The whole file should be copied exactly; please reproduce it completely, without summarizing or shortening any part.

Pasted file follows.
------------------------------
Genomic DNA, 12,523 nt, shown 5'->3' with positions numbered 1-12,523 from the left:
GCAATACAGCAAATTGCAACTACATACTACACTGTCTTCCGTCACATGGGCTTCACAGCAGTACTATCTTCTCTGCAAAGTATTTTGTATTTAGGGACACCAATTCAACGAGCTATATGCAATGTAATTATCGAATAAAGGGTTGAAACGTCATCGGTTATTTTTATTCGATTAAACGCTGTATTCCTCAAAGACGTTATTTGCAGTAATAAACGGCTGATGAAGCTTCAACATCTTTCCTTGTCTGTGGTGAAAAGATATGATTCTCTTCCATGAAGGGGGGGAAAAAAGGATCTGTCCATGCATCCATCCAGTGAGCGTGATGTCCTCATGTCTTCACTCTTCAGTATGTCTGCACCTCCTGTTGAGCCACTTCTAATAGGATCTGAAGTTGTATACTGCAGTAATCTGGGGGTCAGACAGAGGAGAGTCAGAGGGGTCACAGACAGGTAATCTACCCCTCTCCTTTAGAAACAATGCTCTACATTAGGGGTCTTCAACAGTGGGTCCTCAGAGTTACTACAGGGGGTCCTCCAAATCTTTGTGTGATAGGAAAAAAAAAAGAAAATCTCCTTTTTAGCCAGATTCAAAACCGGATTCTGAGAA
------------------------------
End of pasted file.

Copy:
Genomic DNA, 12,523 nt, shown 5'->3' with positions numbered 1-12,523 from the left:
GCAATACAGCAAATTGCAACTACATACTACACTGTCTTCCGTCACATGGGCTTCACAGCAGTACTATCTTCTCTGCAAAGTATTTTGTATTTAGGGACACCAATTCAACGAGCTATATGCAATGTAATTATCGAATAAAGGGTTGAAACGTCATCGGTTATTTTTATTCGATTAAACGCTGTATTCCTCAAAGACGTTATTTGCAGTAATAAACGGCTGATGAAGCTTCAACATCTTTCCTTGTCTGTGGTGAAAAGATATGATTCTCTTCCATGAAGGGGGGGAAAAAAGGATCTGTCCATGCATCCATCCAGTGAGCGTGATGTCCTCATGTCTTCACTCTTCAGTATGTCTGCACCTCCTGTTGAGCCACTTCTAATAGGATCTGAAGTTGTATACTGCAGTAATCTGGGGGTCAGACAGAGGAGAGTCAGAGGGGTCACAGACAGGTAATCTACCCCTCTCCTTTAGAAACAATGCTCTACATTAGGGGTCTTCAACAGTGGGTCCTCAGAGTTACTACAGGGGGTCCTCCAAATCTTTGTGTGATAGGAAAAAAAAAAGAAAATCTCCTTTTTAGCCAGATTCAAAACCGGATTCTGAGAA